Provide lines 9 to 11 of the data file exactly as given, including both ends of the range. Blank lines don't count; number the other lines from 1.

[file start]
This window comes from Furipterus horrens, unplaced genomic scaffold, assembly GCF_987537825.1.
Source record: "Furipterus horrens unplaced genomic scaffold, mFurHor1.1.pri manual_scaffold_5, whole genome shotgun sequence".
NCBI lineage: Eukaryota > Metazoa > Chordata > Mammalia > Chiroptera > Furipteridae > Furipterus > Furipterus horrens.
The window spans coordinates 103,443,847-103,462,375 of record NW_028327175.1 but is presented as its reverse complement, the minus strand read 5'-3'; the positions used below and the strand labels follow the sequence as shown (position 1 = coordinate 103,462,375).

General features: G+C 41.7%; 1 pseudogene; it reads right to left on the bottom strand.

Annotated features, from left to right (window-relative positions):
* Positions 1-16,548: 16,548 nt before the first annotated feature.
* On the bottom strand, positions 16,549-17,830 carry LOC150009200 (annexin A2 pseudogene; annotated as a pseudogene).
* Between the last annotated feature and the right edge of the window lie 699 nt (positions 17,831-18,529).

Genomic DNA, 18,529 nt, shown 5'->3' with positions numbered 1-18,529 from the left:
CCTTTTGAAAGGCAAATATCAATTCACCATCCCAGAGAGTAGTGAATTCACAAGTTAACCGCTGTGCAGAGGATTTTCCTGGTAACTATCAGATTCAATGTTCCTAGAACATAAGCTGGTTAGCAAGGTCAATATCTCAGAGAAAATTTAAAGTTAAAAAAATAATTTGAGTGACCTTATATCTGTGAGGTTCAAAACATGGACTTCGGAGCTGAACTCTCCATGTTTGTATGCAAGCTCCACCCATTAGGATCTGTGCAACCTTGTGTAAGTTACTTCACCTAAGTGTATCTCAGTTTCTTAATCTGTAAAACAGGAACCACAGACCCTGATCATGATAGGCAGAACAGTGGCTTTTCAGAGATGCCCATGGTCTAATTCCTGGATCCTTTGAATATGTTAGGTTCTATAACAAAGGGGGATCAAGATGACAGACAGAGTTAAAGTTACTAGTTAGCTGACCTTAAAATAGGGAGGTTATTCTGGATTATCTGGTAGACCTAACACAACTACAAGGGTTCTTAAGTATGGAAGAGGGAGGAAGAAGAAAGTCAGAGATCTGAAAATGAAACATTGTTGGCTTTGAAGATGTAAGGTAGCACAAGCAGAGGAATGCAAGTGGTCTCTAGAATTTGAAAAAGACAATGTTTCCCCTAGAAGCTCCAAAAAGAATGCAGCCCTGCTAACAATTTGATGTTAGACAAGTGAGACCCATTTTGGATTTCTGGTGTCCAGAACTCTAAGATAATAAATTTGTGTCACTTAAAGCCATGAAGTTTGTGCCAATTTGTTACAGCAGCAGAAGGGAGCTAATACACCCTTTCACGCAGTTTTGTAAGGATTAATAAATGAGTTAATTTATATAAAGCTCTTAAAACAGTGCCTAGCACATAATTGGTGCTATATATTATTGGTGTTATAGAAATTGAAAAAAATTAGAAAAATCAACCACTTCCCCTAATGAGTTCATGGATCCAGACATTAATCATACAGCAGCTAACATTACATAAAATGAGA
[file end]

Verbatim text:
* Between the last annotated feature and the right edge of the window lie 699 nt (positions 17,831-18,529).

Genomic DNA, 18,529 nt, shown 5'->3' with positions numbered 1-18,529 from the left:
CCTTTTGAAAGGCAAATATCAATTCACCATCCCAGAGAGTAGTGAATTCACAAGTTAACCGCTGTGCAGAGGATTTTCCTGGTAACTATCAGATTCAATGTTCCTAGAACATAAGCTGGTTAGCAAGGTCAATATCTCAGAGAAAATTTAAAGTTAAAAAAATAATTTGAGTGACCTTATATCTGTGAGGTTCAAAACATGGACTTCGGAGCTGAACTCTCCATGTTTGTATGCAAGCTCCACCCATTAGGATCTGTGCAACCTTGTGTAAGTTACTTCACCTAAGTGTATCTCAGTTTCTTAATCTGTAAAACAGGAACCACAGACCCTGATCATGATAGGCAGAACAGTGGCTTTTCAGAGATGCCCATGGTCTAATTCCTGGATCCTTTGAATATGTTAGGTTCTATAACAAAGGGGGATCAAGATGACAGACAGAGTTAAAGTTACTAGTTAGCTGACCTTAAAATAGGGAGGTTATTCTGGATTATCTGGTAGACCTAACACAACTACAAGGGTTCTTAAGTATGGAAGAGGGAGGAAGAAGAAAGTCAGAGATCTGAAAATGAAACATTGTTGGCTTTGAAGATGTAAGGTAGCACAAGCAGAGGAATGCAAGTGGTCTCTAGAATTTGAAAAAGACAATGTTTCCCCTAGAAGCTCCAAAAAGAATGCAGCCCTGCTAACAATTTGATGTTAGACAAGTGAGACCCATTTTGGATTTCTGGTGTCCAGAACTCTAAGATAATAAATTTGTGTCACTTAAAGCCATGAAGTTTGTGCCAATTTGTTACAGCAGCAGAAGGGAGCTAATACACCCTTTCACGCAGTTTTGTAAGGATTAATAAATGAGTTAATTTATATAAAGCTCTTAAAACAGTGCCTAGCACATAATTGGTGCTATATATTATTGGTGTTATAGAAATTGAAAAAAATTAGAAAAATCAACCACTTCCCCTAATGAGTTCATGGATCCAGACATTAATCATACAGCAGCTAACATTACATAAAATGAGA